affect the sustainability of many existing coastal communities and natural resources," said Virginia Burkett of the U.S. Geological Survey and co-lead author of the report.
The authors also emphasized that storm surge flooding and sea-level rise pose significant threats to public and private infrastructure that provides energy, sewage treatment, clean water and transportation of people and goods. These factors increase threats to public health, safety, and employment in the coastal zone.
The report's authors noted that the population of the coastal watershed counties of the U.S. and territories, including the Great Lakes, make up more than 50 percent of the nation's population and contributed more than $8.3 trillion to the 2011 U.S. economy but depend on healthy coastal landforms, water resources, estuaries and other natural resources to sustain them. Climate changes, combined with human development activities, reduce the ability of coasts to provide numerous benefits, including food, clean water, jobs, recreation and protection of communities against storms.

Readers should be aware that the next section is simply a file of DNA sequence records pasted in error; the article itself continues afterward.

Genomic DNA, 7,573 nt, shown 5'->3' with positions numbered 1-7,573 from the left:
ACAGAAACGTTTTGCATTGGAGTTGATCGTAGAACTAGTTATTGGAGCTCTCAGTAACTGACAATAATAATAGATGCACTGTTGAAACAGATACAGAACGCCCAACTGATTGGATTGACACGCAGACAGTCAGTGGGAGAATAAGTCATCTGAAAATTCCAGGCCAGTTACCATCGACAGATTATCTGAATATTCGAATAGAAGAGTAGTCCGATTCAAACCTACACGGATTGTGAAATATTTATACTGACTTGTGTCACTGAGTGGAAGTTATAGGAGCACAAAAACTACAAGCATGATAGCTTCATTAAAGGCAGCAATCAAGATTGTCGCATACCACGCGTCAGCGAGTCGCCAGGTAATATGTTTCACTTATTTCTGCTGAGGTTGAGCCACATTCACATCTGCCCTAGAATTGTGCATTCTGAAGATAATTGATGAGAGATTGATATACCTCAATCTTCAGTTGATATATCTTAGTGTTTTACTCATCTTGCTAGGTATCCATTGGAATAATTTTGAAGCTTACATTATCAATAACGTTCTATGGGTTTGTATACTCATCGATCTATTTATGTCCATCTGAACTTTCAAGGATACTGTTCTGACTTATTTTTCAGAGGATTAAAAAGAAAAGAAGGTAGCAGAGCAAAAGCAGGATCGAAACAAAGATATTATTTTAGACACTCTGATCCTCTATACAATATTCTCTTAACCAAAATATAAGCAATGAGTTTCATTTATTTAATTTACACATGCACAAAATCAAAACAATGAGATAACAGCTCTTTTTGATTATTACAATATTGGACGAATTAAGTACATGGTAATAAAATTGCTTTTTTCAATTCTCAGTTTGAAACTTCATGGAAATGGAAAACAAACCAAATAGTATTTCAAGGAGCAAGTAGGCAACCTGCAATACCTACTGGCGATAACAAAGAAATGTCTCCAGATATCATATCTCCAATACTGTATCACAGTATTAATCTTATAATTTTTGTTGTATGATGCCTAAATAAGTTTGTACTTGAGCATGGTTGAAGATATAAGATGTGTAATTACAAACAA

Seventy-nine federal, academic and other scientists, including the lead authors from the NOAA and USGS, authored the report which is being used as a technical input to the third National Climate Assessment an interagency report produced for Congress once every four years to summarize the science and impacts of climate change on the United States.
Other key findings of the report include:
- Expected public health impacts include a decline in seafood quality, shifts in disease patterns and increases in rates of heat-related morbidity.
- Changes in the location and the time of year when storms form can lead to large changes in where storms land and the impacts of storms. Any sea-level rise is virtually certain to exacerbate storm-surge and flooding related hazards.
- Because of changes in the hydrological cycle due to warming, precipitation events (rain
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|Contact: Louis Caferio|
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